Industrial Democracy and Work Safety

Industrial Democracy and Work Safety

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Today, no one dares to say that the history of mankind is the history of class struggles. Both the proletarian and the peasant, and the industrialist and the entrepreneur are words that have a new meaning in the new millennium. When these ideas and concepts emerged, workers' resistance took the form of ludicrous destruction of machines, street fights, and strikes ended in bloody clashes and lynchings. Revolts due to famine, sudden increases in the prices of basic necessities, mass panic, were not isolated incidents but a frequent occurrence. The use of force, police and army in quelling the resistance was not only the last resort in the threatening revolutions but the usual order and threat of the rule of law. Even revolutions were not conceived and planned as military actions. It was about sudden and frantic events in which the despair of a hard life turned into violence, processions in the streets that broke more out of fear than according to a contingent plan. When Mikhail Bakunin (as described by Richard Wagner) organized the uprising in Dresden in 1849, (or in Lyon in 1870), the uprising resembled a bad operetta. For example, he puts a picture of Raphael's Madonna on the walls - because „(...) Germans are raised too well to shoot art“. Poor workers follow him to the barricades and listen to crazy ideas about blowing up the whole city. The miners dig all night, and in the morning they learn that there is no gunpowder. Strikes do not resemble organized protests at all, because if the reasons are known, they are usually trivial. Conspiracy organizations are movements to which only occasionally strong leaders inspire a goal or write programs.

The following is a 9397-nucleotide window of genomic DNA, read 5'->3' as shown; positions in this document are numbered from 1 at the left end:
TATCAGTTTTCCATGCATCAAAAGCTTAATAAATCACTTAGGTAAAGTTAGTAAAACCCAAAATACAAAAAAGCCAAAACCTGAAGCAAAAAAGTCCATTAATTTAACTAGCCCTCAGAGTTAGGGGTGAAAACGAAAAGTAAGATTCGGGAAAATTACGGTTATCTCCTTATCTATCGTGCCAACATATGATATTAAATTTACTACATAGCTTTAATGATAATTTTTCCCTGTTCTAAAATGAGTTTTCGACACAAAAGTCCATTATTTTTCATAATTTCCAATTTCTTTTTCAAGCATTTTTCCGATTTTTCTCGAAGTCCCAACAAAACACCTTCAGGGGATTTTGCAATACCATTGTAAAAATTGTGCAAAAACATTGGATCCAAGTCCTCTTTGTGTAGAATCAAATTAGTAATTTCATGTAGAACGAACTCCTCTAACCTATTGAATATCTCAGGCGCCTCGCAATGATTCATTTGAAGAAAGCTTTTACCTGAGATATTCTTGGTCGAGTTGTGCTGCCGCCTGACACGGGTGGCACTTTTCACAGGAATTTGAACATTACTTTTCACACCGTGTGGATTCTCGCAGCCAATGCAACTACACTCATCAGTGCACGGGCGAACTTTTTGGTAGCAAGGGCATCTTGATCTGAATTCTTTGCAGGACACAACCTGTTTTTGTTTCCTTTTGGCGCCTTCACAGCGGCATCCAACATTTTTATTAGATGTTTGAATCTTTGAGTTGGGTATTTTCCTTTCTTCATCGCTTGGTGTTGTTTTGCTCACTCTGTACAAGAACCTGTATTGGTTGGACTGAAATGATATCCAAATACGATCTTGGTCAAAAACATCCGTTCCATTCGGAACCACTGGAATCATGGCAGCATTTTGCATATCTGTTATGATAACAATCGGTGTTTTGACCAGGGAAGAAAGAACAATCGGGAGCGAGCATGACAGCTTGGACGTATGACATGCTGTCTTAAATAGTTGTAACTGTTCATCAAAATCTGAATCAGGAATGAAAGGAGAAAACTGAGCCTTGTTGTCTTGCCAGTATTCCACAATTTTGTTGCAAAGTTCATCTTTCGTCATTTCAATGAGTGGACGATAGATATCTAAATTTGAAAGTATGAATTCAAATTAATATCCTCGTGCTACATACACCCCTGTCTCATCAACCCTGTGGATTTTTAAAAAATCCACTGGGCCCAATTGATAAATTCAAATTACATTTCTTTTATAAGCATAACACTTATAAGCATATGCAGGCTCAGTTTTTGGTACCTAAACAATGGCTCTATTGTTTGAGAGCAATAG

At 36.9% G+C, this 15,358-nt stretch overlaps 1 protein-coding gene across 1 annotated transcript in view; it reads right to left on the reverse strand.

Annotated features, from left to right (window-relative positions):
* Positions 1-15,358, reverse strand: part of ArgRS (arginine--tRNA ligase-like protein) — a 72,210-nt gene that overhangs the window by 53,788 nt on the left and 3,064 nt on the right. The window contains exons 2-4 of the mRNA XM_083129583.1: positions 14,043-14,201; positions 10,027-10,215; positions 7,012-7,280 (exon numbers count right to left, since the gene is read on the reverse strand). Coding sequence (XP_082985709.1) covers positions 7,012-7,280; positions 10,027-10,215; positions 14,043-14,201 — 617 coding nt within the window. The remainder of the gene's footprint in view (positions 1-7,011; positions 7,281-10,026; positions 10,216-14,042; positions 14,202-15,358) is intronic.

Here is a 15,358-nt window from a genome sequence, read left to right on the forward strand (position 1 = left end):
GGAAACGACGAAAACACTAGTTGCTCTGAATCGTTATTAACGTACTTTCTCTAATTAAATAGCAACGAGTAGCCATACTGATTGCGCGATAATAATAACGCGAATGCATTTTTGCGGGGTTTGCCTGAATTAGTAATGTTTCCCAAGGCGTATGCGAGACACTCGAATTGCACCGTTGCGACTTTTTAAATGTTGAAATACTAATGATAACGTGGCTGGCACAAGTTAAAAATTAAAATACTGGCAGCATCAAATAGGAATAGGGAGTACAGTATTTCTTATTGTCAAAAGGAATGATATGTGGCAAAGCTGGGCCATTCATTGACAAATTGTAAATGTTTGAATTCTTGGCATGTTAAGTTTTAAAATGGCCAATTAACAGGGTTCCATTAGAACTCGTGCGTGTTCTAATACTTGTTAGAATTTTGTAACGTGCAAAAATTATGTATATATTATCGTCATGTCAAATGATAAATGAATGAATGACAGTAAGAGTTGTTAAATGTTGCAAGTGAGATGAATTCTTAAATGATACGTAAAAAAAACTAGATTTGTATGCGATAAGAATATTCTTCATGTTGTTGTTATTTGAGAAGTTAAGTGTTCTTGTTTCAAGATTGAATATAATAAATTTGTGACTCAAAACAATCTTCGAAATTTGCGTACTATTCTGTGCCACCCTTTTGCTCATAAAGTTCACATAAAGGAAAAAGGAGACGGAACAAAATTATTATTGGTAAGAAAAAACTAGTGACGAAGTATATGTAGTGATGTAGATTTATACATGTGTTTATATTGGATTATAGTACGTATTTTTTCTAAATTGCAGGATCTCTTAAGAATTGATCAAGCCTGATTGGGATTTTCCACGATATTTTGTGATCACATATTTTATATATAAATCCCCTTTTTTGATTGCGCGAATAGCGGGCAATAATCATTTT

• ISBN: 953-7177-11-4
  • Number of pages: 382
  • Year of the edition: 2006